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‘Initiative’ pays off for former Franklin wrestler

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Franklins Skyler Lykins beat Frankforts Hugo Perez 15-6 for 3rd place in the 132 lb class at the IHSAA state wrestling finals Saturday, Feb. 16, 2013, at Bankers Life Fieldhouse in Indianapolis, Indiana. Scott Roberson / Daily Journal
Franklins Skyler Lykins beat Frankforts Hugo Perez 15-6 for 3rd place in the 132 lb class at the IHSAA state wrestling finals Saturday, Feb. 16, 2013, at Bankers Life Fieldhouse in Indianapolis, Indiana. Scott Roberson / Daily Journal

“Initiative is doing the right thing without being told.”

Those were the words of the French author and poet Victor Hugo.

Those are the actions of Skyler Lykins of Franklin, Indiana — soon to be of Golden, Colorado.


To listen to his teachers and coaches, those actions, within the context of initiative, have spoken infinitely louder than any words.

The recent Franklin Community High School graduate earned 11 varsity letters, four each in wrestling and cross-country, and three in track and field.

In wrestling, he was a four-time Johnson County and Mid-State Conference champion, a three-time regional champion, a four-time semistate qualifier, a three-time state qualifier and a two-time state place-winner.

Morover, Lykins was the 2014 recipient of the Ward E. Brown Mental Attitude Award at the 2014 IHSAA state wrestling championship meet.

The son of Mary Jo and Matthew Lykins, the perennial honors student ranked near the very top of 339 seniors, twice earning Academic All-State honors and the Mike Dowden Memorial Scholarship.

“I’ve always had coaches and my parents that pushed me,” Lykins said. “I always wanted to make them proud. They all said I had potential, and I wanted to live up to that.”

Through four years at Franklin, that’s precisely what he did.

“He applies what he learns,” said Beth Foraker, science department chairwoman at Franklin Community High School and one of Lykins’ favorite teachers who had him in two of her physics courses.

On a particular school day, after discussing a lesson in the physics of electrical connections, Foraker said, “He went home and rewired his truck so that the lights would flash along with the music he played.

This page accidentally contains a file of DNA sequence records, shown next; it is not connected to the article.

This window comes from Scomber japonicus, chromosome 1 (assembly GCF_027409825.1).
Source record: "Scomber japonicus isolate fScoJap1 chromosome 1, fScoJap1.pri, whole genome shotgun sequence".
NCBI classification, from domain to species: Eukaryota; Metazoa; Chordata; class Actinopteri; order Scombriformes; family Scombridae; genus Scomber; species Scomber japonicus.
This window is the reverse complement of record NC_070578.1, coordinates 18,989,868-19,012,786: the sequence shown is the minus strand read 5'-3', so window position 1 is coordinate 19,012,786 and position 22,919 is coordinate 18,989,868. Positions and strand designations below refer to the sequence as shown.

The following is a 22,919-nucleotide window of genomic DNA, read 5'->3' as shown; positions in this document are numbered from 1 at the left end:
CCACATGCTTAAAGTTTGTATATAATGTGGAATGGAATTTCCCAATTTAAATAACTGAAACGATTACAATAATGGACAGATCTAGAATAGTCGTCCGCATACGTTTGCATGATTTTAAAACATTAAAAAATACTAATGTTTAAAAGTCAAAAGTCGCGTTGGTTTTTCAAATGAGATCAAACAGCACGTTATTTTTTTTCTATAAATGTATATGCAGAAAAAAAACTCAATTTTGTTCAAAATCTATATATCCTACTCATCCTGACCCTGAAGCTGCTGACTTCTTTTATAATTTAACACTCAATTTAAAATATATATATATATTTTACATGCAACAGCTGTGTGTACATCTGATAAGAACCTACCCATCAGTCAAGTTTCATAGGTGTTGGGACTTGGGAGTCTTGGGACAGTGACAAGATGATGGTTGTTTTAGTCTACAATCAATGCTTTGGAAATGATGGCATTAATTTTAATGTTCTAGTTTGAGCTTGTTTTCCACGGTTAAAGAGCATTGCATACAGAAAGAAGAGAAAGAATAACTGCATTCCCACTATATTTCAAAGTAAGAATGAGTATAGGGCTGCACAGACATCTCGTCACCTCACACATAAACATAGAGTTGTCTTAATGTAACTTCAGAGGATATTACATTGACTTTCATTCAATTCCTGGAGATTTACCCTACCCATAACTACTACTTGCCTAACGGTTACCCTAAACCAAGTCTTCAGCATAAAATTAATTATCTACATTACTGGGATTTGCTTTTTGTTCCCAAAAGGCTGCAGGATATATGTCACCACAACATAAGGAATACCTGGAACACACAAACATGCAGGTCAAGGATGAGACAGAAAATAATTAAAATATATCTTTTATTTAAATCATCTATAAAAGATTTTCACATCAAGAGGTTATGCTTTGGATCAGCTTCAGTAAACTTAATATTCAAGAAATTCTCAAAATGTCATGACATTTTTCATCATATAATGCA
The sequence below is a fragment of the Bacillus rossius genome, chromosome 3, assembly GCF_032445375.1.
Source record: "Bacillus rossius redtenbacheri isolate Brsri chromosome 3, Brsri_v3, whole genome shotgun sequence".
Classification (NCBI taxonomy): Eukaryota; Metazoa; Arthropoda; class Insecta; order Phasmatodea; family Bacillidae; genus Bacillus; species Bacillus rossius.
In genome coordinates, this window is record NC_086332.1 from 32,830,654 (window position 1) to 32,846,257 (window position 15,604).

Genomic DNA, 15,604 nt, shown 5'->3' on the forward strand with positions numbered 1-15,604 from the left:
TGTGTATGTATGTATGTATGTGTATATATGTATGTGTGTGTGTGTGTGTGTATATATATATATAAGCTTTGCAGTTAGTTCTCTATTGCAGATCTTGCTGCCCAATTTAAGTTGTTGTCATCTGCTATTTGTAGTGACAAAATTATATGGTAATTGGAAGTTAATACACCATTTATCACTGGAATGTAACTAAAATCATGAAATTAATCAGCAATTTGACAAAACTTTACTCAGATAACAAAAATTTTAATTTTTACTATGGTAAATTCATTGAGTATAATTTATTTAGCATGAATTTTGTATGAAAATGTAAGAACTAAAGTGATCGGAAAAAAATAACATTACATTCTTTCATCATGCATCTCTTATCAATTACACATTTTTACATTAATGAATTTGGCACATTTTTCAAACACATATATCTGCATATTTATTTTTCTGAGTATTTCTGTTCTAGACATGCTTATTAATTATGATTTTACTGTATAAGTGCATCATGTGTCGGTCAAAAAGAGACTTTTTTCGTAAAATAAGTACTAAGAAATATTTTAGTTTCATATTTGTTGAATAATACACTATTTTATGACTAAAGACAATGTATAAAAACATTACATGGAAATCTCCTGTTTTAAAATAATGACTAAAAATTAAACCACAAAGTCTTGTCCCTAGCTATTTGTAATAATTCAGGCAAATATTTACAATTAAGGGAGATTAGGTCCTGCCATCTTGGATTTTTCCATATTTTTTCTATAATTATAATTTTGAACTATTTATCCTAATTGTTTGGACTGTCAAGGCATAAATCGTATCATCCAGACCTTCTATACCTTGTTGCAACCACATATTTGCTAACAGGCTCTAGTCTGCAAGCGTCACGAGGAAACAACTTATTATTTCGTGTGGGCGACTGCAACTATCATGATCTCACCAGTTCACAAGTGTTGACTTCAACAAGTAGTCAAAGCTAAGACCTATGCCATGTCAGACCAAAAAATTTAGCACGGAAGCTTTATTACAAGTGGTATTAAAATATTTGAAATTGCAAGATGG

“He is a fantastic kid all the way.”

His success in wrestling wasn’t an automatic one.

When Lykins began learning the sport under longtime Grizzly Cubs wrestling coach Bob Hasseman, he was a diamond in the rough of sorts. He needed to grow in terms of true wrestling savvy.

“He was a hard charger with not a lot of great talent then wrestling-wise,” said Hasseman, who noted Lykins often, “wrestled from behind,” but through hard work and sheer determination, made himself a stalwart in an already-stout program.

Victor Hugo would have been impressed.

“He had always been in great shape and always wanted to do his best,” Hasseman said. “He was great to coach, and he really was a great leader for our team.”

His mental attitude award speaks to that.

“I’ve wanted to wrestle ever since I was 4,” said Lykins, who appreciates the accountability individual competitors have within the framework of a team. “You can’t blame a loss on anybody else but yourself. At the same time, it’s a team sport, and the team part is more important.

“You have to be focused as a team, or you won’t survive. You have to be together.”

Hasseman agrees.

“The idea of team first ... we really stress that,” Hasseman said. “Our thing is the sum of the parts has to be successful.”

“He has a great legacy,” Lykins said of his high school coach. “He’s a great guy, and he’s been like my second dad. He genuinely cares about the kids he coaches.

“He even helped me with my homework sometimes.”

Soon, Lykins will be heading west to attend the Colorado School of Mines on wrestling and academic scholarships, and he will have plenty of homework to do. His major will be petroleum engineering.

Lots of local high school student-athletes go on to attend college or play sports there, but not many aspire to all of that at a prestigious geology school.

“I applied to Stanford, Texas A&M and Colorado School of Mines,” Lykins said. “Even with my grades, I didn’t know if I would get in. School has always been more important to me than wrestling, and I won’t be wrestling that much longer in the grand scheme of things.

“I’m going to be a petroleum engineer. I think our country is still going to need petroleum for a while.”

In the coming school year, Hasseman will continue to talk about the total of his team needing to be more than the sum of its parts.

For his coaches, his teachers and his peers alike at Franklin, it will be difficult to find a replacement part for Skyler Lykins.

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